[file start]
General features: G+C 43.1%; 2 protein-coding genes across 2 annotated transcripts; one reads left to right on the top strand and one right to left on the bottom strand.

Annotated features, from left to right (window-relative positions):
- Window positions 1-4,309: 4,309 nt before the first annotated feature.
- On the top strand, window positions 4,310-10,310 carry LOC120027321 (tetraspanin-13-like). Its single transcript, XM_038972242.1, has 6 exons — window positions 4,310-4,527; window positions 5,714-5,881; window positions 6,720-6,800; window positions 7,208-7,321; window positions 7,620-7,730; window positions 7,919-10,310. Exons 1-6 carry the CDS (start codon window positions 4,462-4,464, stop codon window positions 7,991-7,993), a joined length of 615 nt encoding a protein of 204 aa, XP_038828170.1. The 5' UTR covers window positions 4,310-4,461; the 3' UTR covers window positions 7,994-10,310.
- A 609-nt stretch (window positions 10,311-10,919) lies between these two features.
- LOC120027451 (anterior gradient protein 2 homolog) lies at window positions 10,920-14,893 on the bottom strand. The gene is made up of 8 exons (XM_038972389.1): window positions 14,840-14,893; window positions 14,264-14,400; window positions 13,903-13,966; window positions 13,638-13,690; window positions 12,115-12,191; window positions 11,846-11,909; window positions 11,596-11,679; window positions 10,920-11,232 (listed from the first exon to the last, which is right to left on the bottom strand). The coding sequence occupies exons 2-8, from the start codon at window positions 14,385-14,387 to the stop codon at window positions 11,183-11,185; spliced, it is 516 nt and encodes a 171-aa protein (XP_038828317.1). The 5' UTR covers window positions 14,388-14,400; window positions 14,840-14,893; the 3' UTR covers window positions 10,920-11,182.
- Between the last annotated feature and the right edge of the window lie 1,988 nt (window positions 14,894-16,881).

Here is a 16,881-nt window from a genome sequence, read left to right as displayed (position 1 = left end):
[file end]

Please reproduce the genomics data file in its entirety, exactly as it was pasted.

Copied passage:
General features: G+C 43.1%; 2 protein-coding genes across 2 annotated transcripts; one reads left to right on the top strand and one right to left on the bottom strand.

Annotated features, from left to right (window-relative positions):
- Window positions 1-4,309: 4,309 nt before the first annotated feature.
- On the top strand, window positions 4,310-10,310 carry LOC120027321 (tetraspanin-13-like). Its single transcript, XM_038972242.1, has 6 exons — window positions 4,310-4,527; window positions 5,714-5,881; window positions 6,720-6,800; window positions 7,208-7,321; window positions 7,620-7,730; window positions 7,919-10,310. Exons 1-6 carry the CDS (start codon window positions 4,462-4,464, stop codon window positions 7,991-7,993), a joined length of 615 nt encoding a protein of 204 aa, XP_038828170.1. The 5' UTR covers window positions 4,310-4,461; the 3' UTR covers window positions 7,994-10,310.
- A 609-nt stretch (window positions 10,311-10,919) lies between these two features.
- LOC120027451 (anterior gradient protein 2 homolog) lies at window positions 10,920-14,893 on the bottom strand. The gene is made up of 8 exons (XM_038972389.1): window positions 14,840-14,893; window positions 14,264-14,400; window positions 13,903-13,966; window positions 13,638-13,690; window positions 12,115-12,191; window positions 11,846-11,909; window positions 11,596-11,679; window positions 10,920-11,232 (listed from the first exon to the last, which is right to left on the bottom strand). The coding sequence occupies exons 2-8, from the start codon at window positions 14,385-14,387 to the stop codon at window positions 11,183-11,185; spliced, it is 516 nt and encodes a 171-aa protein (XP_038828317.1). The 5' UTR covers window positions 14,388-14,400; window positions 14,840-14,893; the 3' UTR covers window positions 10,920-11,182.
- Between the last annotated feature and the right edge of the window lie 1,988 nt (window positions 14,894-16,881).

Here is a 16,881-nt window from a genome sequence, read left to right as displayed (position 1 = left end):